Thursday, 23 September 2010
I spend some time with Khun Niramol (or Bee as she's known casually) who has worked here since the opening in late 2006. She grew up in this area, and shares the history of the property with me.
Near the imposing front gate is an old wooden Lanna-style house. 'That used to be the house of Ajarn Julatata,' she says, 'a famous architect who started a restaurant.' That house was all that stood on this land, about 15 minutes outside the city walls of the ancient town of Chiang Mai, on the winding road leading to the renowned craft villages of Borsang and Sam Kampaeng where umbrellas, silver and Celadon pottery are produced.
'The monsoon trees, they are original, but otherwise it was just old rice fields here. I heard that there was going to be a project here and I said No way! I really doubt it. Then came big trucks, workers ...,' she reminsces as we walk down big wooded lanes lined with cotton trees.
'It was really amazing ... they transplanted these trees before there were any buildings. Big trees, big cranes, mud everywhere.' The lushly landscaped gardens look like they've been here since the beginning of time.
A pony harnessed to a carriage waits patiently by the side of the lane, lending a classic air to the scene. 'The horse knows it's working hours,' laughs Bee. 'He's supposed to finish at four but sometimes the kids want to ride him to their room later and he complains!' Jing jing!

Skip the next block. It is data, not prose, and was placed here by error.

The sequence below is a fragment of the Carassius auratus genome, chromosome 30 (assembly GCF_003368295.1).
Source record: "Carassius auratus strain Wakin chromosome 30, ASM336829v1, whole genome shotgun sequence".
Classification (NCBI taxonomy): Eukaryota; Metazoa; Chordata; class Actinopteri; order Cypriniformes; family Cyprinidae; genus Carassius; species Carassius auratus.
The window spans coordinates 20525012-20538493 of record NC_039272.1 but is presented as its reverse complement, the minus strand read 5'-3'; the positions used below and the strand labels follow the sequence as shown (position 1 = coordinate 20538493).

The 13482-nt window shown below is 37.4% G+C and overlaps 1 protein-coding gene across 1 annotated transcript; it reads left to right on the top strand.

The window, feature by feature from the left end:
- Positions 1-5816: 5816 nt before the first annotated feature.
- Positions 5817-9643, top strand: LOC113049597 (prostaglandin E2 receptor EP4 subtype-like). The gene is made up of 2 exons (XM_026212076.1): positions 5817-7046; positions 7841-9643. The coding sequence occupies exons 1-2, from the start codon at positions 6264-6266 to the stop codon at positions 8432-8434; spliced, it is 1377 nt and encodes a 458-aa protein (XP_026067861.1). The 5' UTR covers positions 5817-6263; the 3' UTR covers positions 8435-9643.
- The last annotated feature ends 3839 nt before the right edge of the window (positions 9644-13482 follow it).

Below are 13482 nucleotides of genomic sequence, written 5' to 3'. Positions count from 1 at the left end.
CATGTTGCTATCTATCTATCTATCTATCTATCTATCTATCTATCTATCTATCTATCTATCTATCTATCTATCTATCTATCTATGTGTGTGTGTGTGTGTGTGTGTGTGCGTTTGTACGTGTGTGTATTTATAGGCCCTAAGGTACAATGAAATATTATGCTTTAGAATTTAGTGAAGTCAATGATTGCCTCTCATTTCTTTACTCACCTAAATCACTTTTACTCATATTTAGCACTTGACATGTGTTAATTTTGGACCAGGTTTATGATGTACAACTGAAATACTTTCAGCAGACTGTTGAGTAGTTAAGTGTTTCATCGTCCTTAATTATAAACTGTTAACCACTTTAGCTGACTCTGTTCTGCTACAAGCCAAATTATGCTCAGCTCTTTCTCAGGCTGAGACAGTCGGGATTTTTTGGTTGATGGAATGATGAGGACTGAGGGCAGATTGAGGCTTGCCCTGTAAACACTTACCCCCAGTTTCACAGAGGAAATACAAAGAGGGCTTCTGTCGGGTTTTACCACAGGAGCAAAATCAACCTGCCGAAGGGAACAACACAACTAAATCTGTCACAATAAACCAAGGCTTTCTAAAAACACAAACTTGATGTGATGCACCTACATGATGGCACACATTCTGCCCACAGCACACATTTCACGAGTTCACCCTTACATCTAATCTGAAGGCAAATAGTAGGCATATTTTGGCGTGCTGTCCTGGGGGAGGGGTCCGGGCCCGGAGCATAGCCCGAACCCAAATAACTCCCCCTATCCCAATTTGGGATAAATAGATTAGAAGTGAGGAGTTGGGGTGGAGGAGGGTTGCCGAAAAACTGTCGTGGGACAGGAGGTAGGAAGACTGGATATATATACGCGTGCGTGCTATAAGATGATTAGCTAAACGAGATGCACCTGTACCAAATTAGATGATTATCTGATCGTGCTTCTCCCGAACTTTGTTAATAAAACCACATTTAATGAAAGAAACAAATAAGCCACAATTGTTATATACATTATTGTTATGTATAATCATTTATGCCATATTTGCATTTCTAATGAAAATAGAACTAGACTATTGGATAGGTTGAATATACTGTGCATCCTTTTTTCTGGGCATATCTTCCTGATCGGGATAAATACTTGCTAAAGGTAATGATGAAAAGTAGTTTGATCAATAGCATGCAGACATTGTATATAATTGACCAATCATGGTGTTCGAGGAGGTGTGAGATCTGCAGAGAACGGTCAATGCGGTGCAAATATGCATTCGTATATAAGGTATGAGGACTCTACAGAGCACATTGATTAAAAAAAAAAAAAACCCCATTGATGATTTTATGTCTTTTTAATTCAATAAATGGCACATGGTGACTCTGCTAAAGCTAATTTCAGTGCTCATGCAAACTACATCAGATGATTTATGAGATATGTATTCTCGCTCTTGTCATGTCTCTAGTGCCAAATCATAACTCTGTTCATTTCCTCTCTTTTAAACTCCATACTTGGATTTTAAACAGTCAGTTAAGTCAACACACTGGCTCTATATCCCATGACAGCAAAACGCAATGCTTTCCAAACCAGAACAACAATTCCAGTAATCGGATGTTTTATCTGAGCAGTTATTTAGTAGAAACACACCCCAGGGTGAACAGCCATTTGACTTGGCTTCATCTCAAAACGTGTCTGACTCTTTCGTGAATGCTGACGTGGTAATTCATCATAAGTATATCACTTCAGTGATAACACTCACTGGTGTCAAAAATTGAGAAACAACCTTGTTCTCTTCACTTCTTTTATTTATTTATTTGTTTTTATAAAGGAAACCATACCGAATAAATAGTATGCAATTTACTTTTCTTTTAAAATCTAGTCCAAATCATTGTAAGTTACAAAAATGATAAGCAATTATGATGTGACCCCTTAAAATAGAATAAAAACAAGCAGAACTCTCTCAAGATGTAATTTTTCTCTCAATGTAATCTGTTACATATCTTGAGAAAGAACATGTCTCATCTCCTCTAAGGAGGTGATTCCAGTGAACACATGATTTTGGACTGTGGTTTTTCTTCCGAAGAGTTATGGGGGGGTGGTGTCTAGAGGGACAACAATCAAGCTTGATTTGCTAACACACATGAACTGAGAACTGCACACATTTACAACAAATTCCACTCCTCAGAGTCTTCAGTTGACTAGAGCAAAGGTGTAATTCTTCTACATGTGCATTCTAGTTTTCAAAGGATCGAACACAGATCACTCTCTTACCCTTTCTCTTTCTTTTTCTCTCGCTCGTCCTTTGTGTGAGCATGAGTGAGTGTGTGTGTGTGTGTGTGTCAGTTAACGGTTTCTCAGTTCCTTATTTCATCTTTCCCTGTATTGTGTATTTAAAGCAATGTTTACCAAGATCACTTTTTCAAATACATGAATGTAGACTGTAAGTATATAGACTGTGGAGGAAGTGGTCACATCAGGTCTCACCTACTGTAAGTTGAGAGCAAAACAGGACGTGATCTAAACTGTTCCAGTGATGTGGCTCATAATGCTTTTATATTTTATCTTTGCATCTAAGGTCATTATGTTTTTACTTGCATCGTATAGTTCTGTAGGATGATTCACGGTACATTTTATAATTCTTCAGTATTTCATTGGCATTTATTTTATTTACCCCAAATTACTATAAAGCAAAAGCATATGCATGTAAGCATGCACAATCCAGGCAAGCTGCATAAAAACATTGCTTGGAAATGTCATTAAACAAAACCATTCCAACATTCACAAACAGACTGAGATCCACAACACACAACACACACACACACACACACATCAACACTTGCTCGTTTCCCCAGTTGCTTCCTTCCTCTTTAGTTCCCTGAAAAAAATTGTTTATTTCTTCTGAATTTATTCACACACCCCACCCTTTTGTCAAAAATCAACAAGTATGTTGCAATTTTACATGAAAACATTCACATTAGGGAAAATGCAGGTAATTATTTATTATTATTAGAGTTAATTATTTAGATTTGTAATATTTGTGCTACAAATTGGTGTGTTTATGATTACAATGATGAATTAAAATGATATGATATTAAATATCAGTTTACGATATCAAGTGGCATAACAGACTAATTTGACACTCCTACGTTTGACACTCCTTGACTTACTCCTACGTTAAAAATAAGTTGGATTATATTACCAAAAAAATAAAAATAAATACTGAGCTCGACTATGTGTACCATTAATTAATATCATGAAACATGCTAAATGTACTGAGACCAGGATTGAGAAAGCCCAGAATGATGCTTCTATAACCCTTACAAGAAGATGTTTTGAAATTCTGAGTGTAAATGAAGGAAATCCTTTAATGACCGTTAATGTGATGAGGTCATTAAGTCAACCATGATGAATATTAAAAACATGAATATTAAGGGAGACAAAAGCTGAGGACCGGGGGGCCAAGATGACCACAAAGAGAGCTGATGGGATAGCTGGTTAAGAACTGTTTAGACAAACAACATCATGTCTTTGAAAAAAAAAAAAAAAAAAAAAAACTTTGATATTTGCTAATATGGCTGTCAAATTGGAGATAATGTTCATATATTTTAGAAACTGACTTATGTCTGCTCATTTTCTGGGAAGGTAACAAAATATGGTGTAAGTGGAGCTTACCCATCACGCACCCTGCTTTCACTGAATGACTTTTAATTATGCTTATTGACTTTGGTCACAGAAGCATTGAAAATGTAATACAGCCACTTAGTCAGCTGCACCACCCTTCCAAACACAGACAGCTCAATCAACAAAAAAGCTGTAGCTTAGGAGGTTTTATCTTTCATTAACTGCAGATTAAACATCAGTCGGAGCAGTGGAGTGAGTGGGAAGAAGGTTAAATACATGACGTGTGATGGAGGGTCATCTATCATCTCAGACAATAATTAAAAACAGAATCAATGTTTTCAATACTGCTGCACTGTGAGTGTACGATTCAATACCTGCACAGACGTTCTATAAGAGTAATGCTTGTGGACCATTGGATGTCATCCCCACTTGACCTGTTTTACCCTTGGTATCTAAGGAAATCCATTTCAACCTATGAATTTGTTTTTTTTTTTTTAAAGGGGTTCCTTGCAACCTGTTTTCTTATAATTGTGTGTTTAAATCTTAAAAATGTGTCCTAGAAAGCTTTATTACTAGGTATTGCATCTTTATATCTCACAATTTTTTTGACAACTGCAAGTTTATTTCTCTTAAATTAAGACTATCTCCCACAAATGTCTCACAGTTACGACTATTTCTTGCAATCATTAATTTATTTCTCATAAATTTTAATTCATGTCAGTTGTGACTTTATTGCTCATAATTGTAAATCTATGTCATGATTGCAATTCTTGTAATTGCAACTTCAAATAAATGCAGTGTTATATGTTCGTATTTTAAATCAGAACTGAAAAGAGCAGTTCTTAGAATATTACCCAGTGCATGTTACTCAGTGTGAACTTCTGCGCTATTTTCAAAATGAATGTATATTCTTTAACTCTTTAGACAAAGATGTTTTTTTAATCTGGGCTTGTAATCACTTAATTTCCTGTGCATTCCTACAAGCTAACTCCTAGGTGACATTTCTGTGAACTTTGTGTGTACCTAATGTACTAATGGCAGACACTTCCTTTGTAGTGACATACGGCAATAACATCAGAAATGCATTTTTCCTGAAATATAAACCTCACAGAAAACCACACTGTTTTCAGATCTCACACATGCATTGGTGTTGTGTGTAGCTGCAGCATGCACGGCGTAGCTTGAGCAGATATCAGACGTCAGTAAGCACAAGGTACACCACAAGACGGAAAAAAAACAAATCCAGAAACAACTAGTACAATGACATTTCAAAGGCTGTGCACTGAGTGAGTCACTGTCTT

To the left are ancient-looking Khmer stone ruins, like the remnants of something related to Angkor Wat. All built or brought in. Detail, detail, detail. Like the massive decorative naga serpents that top some of the low walls. And the ornate frontispieces that decorate the main building's soaring wood-and-gold rooftops.
I ask who the designer was. 'It's interesting. The owner Khun Suchet is a finance person,' Bee says of the man behind this project whose family is a big name in the automotive business. 'But he loves culture and he's a big antique collector. So it's really what he wants. He found a team of young local architects and brought them to Burma, Laos, provinces in Thailand to experience it.'
The result really is a Magic Kingdom of sorts. Or a Lost Kingdom to be more precise, based on the Lanna idyll which flourished in this part of what is now Northern Thailand from the 13th century till the 16th century.
The inspiring Dhara Spa building was based on a palace in Mandalay. The Craft Centre is three village houses brought in from nearby Lamphun. The Fitness Centre is accessed via a tunnel, modelled on Wat Umong, one of Chiang Mai's more picturesque and intriguing temples.
'It's all based on Burma, Lanna, local here, and a bit of Chinese, Laos ...,' says Bee with pride at this instant -- but not kitsch, no way -- masterpiece. Asia's colonial period in the 19th century is also represented by the creamy and dreamy grandeur of the Colonial Suites, redolent of the Raffles, the E&O in Penang, or the former Railway Hotel (now Sofitel Centara) in Hua Hin.
It's magical alright. I ask Bee the meaning of Dhara Dhevi. 'It's old Thai language,' she says, thinking for a while. 'It means Star Goddess.' Perfect!
As the sun glints off a gilt spire above us, it creates a feeling of spiritual connectedness. Like this has always been here. Like it was meant to be here.